The handful of Chinese army officers I huddled with in the underground bunker all stared intently at their watches. Three, two, one, and then KABOOM! At exactly 12:00 noon, the blast of distant artillery sent a five inch shell screaming over our heads and exploded into the hill above us. The ground shook under our feet, causing dust to drift down from the concrete ceiling above us. It was 1976, and The People's Republic of China just let lose its daily symbolic protest against its errant rebellious province, known locally as the Republic of China, and to you and me, as Taiwan.
Fast forward 36 years later and the Middle Kingdom is sending salvos of money raining down on that prosperous island. Two years ago, China Mobile (CHL), the world's largest cell phone company, bought 12% of Far Eastone Telecommunications (4904.Taiwan). Although a small deal, it represented the first ever direct investment from China into Taiwan. The move triggered a takeover binge by big Chinese companies of their offshore cousins.
It was only a few years ago Taiwanese businessmen suffered long prison terms for just visiting, let alone investing in China, which they have done in a major, but surreptitious way, for 30 years. Readers of this letter are well aware of the long term attraction of both of these countries, which see GDP growth rates at a multiple of our own.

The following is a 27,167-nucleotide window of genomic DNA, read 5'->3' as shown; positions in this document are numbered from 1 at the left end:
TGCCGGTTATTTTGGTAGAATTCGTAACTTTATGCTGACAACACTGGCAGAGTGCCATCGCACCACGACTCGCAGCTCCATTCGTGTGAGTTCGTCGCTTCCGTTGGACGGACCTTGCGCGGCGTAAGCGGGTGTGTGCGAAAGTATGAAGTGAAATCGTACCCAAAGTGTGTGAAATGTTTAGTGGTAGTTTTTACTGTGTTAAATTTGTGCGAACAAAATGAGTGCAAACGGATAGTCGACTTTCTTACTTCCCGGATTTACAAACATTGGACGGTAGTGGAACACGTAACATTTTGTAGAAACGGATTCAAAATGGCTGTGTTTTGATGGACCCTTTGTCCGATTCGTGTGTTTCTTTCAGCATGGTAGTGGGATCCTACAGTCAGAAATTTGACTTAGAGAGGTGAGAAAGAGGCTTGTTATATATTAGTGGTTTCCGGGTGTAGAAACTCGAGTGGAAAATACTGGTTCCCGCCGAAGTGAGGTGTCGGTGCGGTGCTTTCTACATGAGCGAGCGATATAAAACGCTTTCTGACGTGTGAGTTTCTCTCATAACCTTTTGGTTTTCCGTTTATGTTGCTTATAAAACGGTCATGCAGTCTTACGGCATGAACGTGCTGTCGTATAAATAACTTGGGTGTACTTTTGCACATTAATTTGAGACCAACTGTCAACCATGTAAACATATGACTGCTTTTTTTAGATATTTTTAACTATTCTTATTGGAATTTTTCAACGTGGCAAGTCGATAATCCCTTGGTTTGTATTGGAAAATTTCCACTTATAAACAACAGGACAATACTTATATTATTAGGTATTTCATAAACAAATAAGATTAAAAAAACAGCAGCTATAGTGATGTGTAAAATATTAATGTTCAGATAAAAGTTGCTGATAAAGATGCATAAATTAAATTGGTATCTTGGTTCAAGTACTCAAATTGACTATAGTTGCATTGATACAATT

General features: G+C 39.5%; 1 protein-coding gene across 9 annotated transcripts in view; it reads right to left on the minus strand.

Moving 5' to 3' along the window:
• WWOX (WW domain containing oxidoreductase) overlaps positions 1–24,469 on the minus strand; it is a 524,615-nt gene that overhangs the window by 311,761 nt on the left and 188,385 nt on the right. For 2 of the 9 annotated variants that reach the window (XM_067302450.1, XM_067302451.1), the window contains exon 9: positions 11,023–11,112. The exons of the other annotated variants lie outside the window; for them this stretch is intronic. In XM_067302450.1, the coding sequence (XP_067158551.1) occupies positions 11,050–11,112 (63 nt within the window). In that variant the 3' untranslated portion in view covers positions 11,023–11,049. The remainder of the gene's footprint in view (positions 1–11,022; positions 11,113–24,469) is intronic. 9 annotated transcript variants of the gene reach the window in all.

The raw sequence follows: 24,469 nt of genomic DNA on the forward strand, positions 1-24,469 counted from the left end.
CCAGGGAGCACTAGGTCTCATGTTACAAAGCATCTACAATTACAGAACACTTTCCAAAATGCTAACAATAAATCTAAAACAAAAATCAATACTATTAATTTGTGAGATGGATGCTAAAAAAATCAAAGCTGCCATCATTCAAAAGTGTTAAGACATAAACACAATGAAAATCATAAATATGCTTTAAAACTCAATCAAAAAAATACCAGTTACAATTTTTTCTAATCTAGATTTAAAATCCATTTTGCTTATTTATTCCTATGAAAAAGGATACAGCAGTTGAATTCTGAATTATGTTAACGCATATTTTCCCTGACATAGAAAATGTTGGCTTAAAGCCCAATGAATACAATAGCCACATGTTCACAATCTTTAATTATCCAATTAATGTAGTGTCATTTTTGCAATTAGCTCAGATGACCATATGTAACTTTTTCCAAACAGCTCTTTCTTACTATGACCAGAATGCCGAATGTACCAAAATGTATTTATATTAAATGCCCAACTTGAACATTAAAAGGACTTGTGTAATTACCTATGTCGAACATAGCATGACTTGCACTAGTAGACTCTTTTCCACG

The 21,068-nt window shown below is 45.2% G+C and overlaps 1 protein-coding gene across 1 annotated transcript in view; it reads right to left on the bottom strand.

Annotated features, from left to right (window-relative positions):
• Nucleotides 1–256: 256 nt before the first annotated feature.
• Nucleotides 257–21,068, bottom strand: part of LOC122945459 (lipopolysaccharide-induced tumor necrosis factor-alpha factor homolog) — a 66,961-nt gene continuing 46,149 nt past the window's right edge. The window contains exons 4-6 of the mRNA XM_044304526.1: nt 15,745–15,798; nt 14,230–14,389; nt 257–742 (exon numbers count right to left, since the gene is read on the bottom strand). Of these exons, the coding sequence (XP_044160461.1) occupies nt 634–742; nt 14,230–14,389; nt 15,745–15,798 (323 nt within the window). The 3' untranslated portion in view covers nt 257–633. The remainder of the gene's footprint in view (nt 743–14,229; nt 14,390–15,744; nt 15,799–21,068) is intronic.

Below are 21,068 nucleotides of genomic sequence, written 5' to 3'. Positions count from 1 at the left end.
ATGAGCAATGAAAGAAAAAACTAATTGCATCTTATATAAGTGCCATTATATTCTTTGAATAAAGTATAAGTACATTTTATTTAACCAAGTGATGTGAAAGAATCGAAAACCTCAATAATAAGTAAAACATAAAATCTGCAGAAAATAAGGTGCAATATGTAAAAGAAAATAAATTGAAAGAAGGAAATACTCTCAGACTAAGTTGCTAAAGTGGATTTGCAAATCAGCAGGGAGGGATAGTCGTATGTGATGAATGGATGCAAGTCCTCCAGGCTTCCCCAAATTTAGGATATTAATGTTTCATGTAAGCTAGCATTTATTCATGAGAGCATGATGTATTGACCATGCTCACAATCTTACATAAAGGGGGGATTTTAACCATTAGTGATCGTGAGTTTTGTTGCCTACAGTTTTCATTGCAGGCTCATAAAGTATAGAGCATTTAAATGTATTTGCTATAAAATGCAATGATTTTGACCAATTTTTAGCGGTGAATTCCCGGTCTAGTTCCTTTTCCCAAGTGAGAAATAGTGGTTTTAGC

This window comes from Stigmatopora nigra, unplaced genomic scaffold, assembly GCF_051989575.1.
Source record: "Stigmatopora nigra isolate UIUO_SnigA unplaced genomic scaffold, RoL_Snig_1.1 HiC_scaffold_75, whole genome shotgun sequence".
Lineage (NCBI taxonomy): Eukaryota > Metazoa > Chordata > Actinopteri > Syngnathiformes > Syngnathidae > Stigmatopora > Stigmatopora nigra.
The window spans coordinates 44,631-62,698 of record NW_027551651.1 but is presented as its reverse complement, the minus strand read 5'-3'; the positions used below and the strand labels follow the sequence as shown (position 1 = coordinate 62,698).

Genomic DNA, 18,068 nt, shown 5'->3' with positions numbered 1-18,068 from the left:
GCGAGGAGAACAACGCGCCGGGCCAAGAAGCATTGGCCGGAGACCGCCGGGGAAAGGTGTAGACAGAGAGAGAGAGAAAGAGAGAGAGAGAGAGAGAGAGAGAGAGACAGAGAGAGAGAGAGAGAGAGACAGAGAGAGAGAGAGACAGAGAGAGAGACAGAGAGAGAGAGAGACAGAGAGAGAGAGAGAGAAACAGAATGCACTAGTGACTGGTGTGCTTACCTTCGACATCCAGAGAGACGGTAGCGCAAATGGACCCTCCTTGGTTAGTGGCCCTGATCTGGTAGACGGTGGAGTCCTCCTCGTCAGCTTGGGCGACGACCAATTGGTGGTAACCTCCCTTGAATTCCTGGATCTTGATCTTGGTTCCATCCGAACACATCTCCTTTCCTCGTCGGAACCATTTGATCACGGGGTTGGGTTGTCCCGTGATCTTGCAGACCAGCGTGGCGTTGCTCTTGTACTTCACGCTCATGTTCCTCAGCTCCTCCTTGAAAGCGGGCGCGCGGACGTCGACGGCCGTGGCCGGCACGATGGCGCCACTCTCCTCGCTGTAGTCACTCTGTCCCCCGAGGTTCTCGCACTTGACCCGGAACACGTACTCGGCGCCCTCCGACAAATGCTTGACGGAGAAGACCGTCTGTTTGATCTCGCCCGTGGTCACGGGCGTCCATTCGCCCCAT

Closer ties between China and Taiwan auger well for the stock markets of the two high growth countries. The iShares MSCI Taiwan fund ETF (EWT) jumped by 17% in Q1, 2012. The iShares FTSE China 25 Index (FXI) has done less well, up 5%, as the country grapples with a temporarily slowing economy. At some stage, a country that is growing at four times our own rate, but at the same earnings multiple, will be a buy. But it appears not yet.
In the meantime, I guess that Beijing figured out that if you can't beat them, buy them. The proxy takeover bid is mightier than the sword.